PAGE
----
POLITICO first brought this to our attention reporting in part, "White House aides realized early on that they were unable to stop Trump from ripping up paper after he was done with it and throwing it in the trash or on the floor. Instead, they chose to clean it up for him, in order to make sure that the President wasn't violating the law." Two records officials who were abruptly terminated this spring said they patched each document, even ones that looked like confetti, with scotch tape. It's funny but it's not in the sense that there is a law if it reaches the President's desk or gets into the process. It's supposed to be preserved under the records act. And their point is especially when he gets a letter one case from Chuck Schumer, a letter he doesn't like, the President of the United States is doing this, and then doing the David Letterman and off it goes, and they have to put it back together again.

DAVIS: I mean, it's an amazing piece of reporting, first of all, let's say from POLITICO, and I think we're all really jealous of. Really great reporting. But also speaks to just this President's lack of regard for, disdain for the laws that are there that constrain his office. And we've seen this with so many other things. We thought in the case of Jeff Sessions who recused himself from the Russia investigation. He is asking is there any way unrecuse yourself? But that's not a thing. He can actually do that.

He tried to get staffers at the White House to sign nondisclosure agreement. He's probably can't do that in the government. So the White House Counsel engineered a way so that they could have a document for them to sign so the President could feel better about it. He just does not like to be constrained by the limits of presidential power and this is an example of that. And, I mean, you know, I guess thank goodness these people are trying to clean up behind him, but it's an absurd thing to have to do --

KING: You're going to go to the Trump library and see a letter from Chuck Schumer held together by scotch tape in 20 years. Here is one of the staffers, Solomon Lartey, have told CNN a little bit early today. "We weren't supposed to tell anybody." Supervisors, "only wanted a few people to know and I guess they didn't want to get out." Yes. Well, how about telling the President to stop ripping up the paper.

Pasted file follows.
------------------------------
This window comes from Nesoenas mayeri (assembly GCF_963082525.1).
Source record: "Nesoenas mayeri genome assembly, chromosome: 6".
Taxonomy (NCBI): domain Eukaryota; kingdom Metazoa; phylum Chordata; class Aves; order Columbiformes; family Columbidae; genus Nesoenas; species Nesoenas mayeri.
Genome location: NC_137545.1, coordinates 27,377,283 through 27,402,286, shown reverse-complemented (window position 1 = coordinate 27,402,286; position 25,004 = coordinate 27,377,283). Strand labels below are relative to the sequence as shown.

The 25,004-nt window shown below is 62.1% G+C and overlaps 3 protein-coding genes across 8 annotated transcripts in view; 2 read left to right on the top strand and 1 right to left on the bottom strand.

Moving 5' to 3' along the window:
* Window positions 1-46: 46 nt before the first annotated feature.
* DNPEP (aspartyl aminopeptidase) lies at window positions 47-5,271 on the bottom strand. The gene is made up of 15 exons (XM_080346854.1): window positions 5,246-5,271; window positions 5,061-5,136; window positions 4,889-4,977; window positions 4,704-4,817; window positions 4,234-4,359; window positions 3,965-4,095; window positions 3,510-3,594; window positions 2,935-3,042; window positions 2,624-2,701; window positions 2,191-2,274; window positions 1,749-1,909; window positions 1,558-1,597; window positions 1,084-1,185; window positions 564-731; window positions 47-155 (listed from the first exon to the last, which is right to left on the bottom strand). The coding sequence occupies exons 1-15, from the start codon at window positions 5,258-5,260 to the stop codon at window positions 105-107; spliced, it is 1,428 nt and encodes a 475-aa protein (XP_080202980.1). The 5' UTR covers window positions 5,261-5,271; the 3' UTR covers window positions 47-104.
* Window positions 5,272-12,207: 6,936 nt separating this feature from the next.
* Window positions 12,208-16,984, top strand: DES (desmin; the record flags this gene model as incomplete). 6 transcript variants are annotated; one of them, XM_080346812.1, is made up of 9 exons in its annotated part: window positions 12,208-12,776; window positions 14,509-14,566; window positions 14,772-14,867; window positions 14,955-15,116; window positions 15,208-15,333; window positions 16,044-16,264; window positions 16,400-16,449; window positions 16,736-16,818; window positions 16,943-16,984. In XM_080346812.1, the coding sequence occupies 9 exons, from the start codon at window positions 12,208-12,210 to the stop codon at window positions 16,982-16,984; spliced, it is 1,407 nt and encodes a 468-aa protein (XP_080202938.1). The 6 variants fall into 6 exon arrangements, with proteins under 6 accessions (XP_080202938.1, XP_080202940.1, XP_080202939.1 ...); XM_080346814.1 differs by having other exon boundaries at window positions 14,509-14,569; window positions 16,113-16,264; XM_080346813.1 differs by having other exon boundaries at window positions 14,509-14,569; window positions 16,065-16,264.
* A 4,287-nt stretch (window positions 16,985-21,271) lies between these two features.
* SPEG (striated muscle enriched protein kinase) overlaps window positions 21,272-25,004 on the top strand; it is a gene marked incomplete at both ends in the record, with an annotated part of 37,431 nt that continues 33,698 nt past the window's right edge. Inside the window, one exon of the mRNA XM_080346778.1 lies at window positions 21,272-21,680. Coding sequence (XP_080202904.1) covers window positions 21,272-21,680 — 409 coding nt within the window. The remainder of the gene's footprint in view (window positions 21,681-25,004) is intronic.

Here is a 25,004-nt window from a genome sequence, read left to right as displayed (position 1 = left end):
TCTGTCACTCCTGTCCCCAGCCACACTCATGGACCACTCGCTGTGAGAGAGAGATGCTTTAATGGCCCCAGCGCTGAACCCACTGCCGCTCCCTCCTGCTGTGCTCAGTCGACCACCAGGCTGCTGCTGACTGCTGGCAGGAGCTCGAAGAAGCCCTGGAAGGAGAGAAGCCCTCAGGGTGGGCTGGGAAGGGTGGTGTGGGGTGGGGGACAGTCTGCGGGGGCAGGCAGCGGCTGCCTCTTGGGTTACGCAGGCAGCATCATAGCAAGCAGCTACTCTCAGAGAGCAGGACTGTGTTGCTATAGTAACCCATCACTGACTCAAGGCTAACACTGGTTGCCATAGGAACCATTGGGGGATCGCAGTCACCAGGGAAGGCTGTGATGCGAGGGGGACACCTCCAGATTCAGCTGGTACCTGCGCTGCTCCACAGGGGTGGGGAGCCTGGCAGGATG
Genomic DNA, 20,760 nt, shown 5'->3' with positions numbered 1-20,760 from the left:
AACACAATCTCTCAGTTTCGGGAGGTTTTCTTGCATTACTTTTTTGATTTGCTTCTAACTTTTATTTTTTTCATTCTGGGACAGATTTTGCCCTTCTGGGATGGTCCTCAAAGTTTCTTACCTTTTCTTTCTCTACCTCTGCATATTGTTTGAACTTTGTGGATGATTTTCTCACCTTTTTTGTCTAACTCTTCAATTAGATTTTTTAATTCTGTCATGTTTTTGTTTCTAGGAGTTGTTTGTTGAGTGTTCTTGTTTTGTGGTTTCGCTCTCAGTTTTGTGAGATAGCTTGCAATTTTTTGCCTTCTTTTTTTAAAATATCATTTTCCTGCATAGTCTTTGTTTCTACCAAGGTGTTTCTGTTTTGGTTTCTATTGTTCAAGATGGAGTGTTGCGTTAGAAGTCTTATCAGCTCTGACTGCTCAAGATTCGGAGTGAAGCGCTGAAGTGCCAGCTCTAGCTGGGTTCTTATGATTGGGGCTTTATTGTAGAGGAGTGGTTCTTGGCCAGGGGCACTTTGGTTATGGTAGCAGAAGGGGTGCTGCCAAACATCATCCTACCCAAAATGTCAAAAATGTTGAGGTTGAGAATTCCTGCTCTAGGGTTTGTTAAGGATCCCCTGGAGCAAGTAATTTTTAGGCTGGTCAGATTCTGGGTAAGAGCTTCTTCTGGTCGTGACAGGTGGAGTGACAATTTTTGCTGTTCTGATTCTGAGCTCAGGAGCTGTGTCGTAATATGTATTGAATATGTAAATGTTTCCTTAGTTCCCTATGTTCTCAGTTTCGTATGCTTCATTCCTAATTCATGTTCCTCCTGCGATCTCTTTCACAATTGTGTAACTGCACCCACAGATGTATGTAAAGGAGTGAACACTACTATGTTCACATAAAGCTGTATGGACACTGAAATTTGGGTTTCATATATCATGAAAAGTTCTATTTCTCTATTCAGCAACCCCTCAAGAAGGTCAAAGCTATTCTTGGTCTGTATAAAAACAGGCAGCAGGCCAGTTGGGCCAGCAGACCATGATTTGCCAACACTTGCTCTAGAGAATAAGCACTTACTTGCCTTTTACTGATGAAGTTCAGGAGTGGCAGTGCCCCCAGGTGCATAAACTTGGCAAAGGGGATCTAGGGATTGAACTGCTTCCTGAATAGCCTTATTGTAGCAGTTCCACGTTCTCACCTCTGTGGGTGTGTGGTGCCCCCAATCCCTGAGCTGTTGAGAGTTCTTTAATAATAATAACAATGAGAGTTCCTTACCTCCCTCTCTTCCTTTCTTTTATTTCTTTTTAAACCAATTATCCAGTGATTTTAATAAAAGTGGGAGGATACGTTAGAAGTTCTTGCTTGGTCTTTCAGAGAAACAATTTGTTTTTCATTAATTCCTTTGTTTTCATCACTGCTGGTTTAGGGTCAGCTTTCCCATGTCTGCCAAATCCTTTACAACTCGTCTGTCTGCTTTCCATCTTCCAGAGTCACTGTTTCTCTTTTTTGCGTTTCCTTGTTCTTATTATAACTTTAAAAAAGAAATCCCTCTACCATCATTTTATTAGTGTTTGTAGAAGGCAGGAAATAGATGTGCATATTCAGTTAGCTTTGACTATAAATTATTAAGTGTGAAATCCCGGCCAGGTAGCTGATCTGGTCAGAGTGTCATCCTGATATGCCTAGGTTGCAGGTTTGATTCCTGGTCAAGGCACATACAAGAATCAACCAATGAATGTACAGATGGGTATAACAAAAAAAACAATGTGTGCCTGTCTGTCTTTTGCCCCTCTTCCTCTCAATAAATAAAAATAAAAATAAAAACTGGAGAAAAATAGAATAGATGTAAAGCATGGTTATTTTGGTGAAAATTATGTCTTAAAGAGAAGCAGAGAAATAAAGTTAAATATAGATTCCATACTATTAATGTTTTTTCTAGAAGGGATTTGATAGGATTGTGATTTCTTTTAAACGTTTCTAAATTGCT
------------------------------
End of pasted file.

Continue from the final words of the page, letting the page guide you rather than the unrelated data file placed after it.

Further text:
RAJU: I think they did. I think they have informed the President that this is -- they need to preserve these records. And to Julie's point, he just disregards the advice of how to abide by federal law. I mean, my question is, how many of these documents were they not able to piece together and what were the contents of those documents? So this is why it's a humorous story, but it could be very serious for him, too, if there are significant records the President should be preserving but is not.

KING: If there are sensitive documents or anyway something that has to resolve a dispute, that's number one. But go back -- read the great histories about Hamilton, about Grant, about Reagan, about any president. They're based on historians taking the painstaking time to go to these presidential libraries and other record centers and just going through letters, incoming documents, meetings, notes to get a sense of it.

Reginald Young told POLITICO as a senior records management was, "I'm looking at my director and saying, are you guys serious? We're making more than $60,000 a year, we need to be doing far more important things than this. It felt like the lowest form of work you can take on without having to empty the trash cans." Essentially people were supposed to be making the notes, that came on this day, this is where it goes, this is how it's viewed in history, this is how it should be filed. Instead we're running around with scotch tape putting presidential records back together.

HULSE: It will still be interesting the grounds for terminating these people, because that wasn't really explained it wasn't be because they only spoke about this after they were terminated. And so, did they think that people were kind of knowing too much? But I presume this is a holdover from Trump's private business days where he wanted to kind of get rid of the paper trail and the record on some of these real estate deals. It's definitely an odd thing for the President to be doing.

KING: And we're not in the first month anymore. I mean, you might get it early on, new to the job, never been in politics, but --

KUCINICH: For a President that is so concerned about making history, they've never really been concerned about making sure things are preserved for historical purposes, and this is just another example of that.

KING: Thanks for joining in INSIDE POLITICS. Stay with CNN, a very big, big day ahead. We'll see you back here this time tomorrow. Wolf, though, starts right now. Have a great day.

WOLF BLITZER, CNN ANCHOR: Hello, I'm Wolf Blitzer. It's 1:00 p.m. here in Washington, 1:00 a.m. Tuesday in Singapore.